It should be said here that Morgan has mined not only well known memoirs and documents but also the FDR Library files, down to the bottom drawers, and made much use of oral histories, especially those at Columbia University, as no one I know of has done before. While this technique, along with the letters from elderly widows, produces the juicy titillations, it also leads to some most illuminating tidbits. In a 1924 letter, for example, Roosevelt wrote that he had told friends after the 1920 Democratic debacle (when he ran for vice president) that "I did not think the nation would elect a Democrat again until the Republicans had led us into a serious period of depression and unemployment" because "the people will not turn out the Republicans while wages are good and the markets are booming. Every war brings after it a period of materialism and conservatism. . ." Wisdom valid as late as 1984.
Morgan is a vivid writer: he describes FDR's "protective ambiguity" as springing from a "mechanism of self-defense against adoring parents." His mind had "the intricate balance of a gyroscope," his wife Eleanor was "passionate without being sexual." Morgan admires the "artistry of this most slippery of Presidents." And those intercepted Japanese communications that in retrospect all so clearly pointed to Pearl Harbor as the point of coming attack were at the time but "raindrops in a squall of messages."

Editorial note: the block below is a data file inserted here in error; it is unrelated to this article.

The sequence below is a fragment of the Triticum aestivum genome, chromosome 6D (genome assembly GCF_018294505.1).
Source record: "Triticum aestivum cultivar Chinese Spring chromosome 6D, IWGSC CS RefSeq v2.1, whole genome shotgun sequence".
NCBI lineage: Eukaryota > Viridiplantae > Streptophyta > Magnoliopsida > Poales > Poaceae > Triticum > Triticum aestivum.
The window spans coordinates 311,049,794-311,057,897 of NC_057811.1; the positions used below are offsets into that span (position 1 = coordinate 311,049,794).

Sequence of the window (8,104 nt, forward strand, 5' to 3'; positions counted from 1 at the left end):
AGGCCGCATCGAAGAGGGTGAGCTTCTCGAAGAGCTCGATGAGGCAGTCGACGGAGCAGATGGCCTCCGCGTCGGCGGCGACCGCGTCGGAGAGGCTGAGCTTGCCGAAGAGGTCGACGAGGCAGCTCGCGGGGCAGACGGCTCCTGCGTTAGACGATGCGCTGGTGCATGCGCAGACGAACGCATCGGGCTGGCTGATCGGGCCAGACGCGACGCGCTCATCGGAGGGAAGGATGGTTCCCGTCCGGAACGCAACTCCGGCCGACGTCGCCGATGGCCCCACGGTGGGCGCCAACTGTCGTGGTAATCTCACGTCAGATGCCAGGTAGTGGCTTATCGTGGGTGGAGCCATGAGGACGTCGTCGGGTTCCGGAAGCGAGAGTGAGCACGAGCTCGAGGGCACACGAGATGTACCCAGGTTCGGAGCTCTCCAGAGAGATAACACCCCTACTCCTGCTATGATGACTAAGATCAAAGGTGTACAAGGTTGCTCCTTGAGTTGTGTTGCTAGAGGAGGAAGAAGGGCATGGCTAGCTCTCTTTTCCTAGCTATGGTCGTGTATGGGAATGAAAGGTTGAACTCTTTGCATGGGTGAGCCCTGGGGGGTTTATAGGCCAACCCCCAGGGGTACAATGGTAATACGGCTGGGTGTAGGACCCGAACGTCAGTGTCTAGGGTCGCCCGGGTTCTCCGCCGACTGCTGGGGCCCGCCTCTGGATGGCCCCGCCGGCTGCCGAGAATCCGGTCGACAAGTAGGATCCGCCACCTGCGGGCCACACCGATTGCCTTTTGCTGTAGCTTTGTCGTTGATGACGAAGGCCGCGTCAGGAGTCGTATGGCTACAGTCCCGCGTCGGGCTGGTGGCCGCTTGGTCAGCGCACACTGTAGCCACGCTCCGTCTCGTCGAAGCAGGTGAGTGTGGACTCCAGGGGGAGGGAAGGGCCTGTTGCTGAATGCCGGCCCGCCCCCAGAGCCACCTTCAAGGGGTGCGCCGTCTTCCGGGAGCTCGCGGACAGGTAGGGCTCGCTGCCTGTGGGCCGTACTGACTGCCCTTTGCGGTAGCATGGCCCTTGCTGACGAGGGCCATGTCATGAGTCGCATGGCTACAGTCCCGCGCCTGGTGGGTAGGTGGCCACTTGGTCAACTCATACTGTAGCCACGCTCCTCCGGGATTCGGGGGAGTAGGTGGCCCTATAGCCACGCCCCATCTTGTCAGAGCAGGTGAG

In well delineating Eleanor Roosevelt, Morgan inexcusably devotes four pages to a scurrillous account of her alleged affair with Joseph Lash, her youthful friend and later her admiring biographer, before telling us that it came from an FBI report that he himself discredits. But he is right in saying that she was "trusting, gullible, a soft touch" and "did not exercise sufficient caution" in her relationships. Yet, as he shows, much sprang from her shock in discovering the Lucy Mercer affair.
IN DESCRIBING the rise and fall of Cordell Hull's undersecretary of state, Sumner Wells, Morgan wraps high foreign policy and low homosexuality into an eight-page piece of sexploitatation. And there are both flat statements of questionable history (the origins of French Admiral Darlan's assassination) and sloppy errors (confusion between the prohibition amendment and the Volstead Act, the wrong sequence in the disclosure of Justice Hugo Black's early Ku Klux Klan membership, misuse of "Congress" for "Senate" and even calling Lafayette Park ''Jackson Park," all of which, like the obvious errors in photo captions, his editors should have caught if they had understood their business).